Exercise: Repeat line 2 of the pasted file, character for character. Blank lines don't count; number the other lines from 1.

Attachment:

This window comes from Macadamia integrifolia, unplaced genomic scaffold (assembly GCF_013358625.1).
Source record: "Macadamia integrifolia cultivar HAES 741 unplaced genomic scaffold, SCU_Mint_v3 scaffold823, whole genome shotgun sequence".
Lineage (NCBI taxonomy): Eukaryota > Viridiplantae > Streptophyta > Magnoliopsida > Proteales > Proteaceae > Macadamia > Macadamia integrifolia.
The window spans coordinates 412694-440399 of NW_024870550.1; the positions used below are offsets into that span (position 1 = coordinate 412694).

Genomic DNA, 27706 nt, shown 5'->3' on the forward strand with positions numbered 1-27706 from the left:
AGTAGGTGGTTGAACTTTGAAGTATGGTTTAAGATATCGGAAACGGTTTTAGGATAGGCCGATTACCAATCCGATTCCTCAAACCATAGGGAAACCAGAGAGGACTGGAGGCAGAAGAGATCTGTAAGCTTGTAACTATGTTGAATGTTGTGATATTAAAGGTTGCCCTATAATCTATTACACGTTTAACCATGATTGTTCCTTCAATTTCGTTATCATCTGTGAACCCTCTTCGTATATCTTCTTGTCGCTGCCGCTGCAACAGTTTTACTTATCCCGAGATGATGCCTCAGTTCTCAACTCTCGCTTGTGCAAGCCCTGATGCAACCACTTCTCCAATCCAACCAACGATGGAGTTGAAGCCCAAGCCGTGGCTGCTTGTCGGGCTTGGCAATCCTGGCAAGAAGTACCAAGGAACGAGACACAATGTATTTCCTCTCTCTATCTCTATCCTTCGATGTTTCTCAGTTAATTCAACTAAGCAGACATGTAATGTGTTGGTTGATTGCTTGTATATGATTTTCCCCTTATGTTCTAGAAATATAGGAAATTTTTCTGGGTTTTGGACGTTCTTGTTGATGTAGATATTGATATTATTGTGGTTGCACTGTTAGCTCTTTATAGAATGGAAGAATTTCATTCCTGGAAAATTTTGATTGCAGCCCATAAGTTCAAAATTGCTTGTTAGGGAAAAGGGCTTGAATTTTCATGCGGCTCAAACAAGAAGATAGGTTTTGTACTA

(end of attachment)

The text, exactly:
Source record: "Macadamia integrifolia cultivar HAES 741 unplaced genomic scaffold, SCU_Mint_v3 scaffold823, whole genome shotgun sequence".